The bill was left pending in committee at the conclusion of the hearing. Thanks to the dozens of city officials who testified convincingly about the effects of a 2.5 percent cap on public safety and other critical city services.
Get Involved: TML Grass-Roots Involvement Program
The Texas Municipal League is once again implementing our Grass-Roots Involvement Program (GRIP). GRIP collects information about your relationship with your legislators and is one way TML staff contacts city officials regarding action on harmful legislation.
City-Related Bills Filed
H.B. 564 (Nevarez) – Property Tax Appraisal: would amend the definition of “heavy equipment” for purposes of the property taxes imposed on dealer’s heavy equipment inventory to exclude a natural gas compressor package or unit.
H.B. 1201 (Raymond) – Property Tax Exemption: would exempt from property taxes real property owned by a charitable organization for the purpose of providing: (1) housing counseling services without regard to the beneficiaries’ ability to pay; and (2) rental housing to low-income and moderate-income individuals and families at below-market rates.
H.B. 1213 (Hefner) – Property Tax on Agricultural Land: would repeal the additional property taxes imposed as a result of certain changes in the use of open-space land appraised as agricultural land.
H.B. 1254 (Murphy) – Property Tax Exemption: would provide that land secured by a home equity loan may be designated for agricultural use for property tax purposes. (Companion is S.B. 474 by Hancock.)
H.B. 1265 (Bailes) – Property Tax Freeze: would provide that, if an individual who receives a property tax freeze on county, municipal, or junior college district tax increases subsequently qualifies a different homestead for a residence homestead exemption in a different county, municipality, or junior college district that has established a property tax freeze, that the property tax freeze continues on the subsequently qualified property. (See H.J.R. 60, below.)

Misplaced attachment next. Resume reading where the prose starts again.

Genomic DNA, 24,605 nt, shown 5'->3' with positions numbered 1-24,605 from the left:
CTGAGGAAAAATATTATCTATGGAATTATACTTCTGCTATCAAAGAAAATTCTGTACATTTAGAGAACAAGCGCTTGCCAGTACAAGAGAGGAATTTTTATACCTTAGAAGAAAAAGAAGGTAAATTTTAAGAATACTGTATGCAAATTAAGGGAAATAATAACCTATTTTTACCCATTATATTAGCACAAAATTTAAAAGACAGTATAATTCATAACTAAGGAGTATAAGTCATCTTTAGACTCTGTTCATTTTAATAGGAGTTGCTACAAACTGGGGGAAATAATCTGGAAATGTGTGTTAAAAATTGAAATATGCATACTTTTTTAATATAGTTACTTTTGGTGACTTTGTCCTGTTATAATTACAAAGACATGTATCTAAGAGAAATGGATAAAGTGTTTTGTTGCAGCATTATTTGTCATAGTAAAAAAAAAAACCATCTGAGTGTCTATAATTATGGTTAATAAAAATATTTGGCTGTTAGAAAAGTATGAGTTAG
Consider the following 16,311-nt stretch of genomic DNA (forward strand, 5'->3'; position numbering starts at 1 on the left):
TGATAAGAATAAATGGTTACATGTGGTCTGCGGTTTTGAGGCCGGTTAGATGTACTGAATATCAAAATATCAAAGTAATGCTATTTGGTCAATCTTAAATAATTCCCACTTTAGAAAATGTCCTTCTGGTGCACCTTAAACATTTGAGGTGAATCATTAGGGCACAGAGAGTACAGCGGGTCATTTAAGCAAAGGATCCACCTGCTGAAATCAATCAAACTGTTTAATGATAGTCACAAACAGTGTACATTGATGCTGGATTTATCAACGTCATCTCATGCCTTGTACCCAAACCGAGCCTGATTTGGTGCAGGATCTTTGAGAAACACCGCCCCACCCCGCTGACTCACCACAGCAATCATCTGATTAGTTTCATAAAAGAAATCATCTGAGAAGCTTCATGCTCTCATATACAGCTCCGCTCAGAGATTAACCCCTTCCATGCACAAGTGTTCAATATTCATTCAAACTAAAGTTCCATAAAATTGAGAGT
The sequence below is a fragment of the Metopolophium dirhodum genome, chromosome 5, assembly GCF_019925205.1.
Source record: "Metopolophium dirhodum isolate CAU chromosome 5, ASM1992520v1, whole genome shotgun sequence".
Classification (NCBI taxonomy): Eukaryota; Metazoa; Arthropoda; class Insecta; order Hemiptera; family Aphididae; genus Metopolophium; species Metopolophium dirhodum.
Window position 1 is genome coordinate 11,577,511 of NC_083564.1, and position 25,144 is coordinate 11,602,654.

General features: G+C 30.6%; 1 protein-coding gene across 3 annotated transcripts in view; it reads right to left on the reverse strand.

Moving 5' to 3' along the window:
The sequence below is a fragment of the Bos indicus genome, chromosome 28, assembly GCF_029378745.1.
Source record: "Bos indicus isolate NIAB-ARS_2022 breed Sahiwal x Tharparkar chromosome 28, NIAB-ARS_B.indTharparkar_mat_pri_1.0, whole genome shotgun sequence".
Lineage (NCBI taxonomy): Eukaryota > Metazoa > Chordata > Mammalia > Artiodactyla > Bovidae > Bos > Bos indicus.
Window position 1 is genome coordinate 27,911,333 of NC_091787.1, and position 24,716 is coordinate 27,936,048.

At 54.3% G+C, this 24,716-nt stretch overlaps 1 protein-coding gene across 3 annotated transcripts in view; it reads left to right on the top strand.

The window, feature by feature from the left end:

H.B. 1313 (P. King) – Property Tax Appraisal: would, among other things, provide that the chief appraiser may not increase the appraised value of a property that has the valued lowered through challenge in the previous year unless the increase by the chief appraiser is reasonably supported by clear and convincing evidence.
H.B. 1333 (Krause) – Property Tax Administration: would: (1) on written request of a residential property owner that is occupied by the owner as the owner’s principal residence, require the chief appraiser to send by email to the property owner each notice related to the following: (a) a change in value of the property; or (b) the grant, denial, cancellation, or other change in the status of an exemption or exemption application applicable to the property; (2) provide that a chief appraiser who delivers a notice electronically under (1), above, is not required to mail the same notice to the property owner; (3) provide that an individual is ineligible to serve on the appraisal district board if the individual is an officer or employee of a taxing unit that participates in the district; (4) provide that an individual may not be employed by an appraisal district if the individual is an officer or employee of a taxing unit that participates in the appraisal district; (5) require the chief appraiser of each appraisal district to maintain a list of the following individuals who have designated themselves as an individual who will provide free assistance to an owner of residential property that is occupied by the owner as the owner’s principal residence: (a) a licensed real estate broker or sales agent; (b) a licensed or certified real estate appraiser; or (c) a registered property tax consultant; (6) for a residential property that has not qualified for a residence homestead exemption in the current tax year, require the chief appraiser to send to the property owner a specific notice informing the property owner of the eligibility of the property for a homestead exemption, accompanied by an application form for a residence homestead exemption; and (7) require a chief appraiser to deliver a clear and understandable written notice to a property owner if an exemption or partial exemption approved for the preceding year was cancelled or reduced for the current year.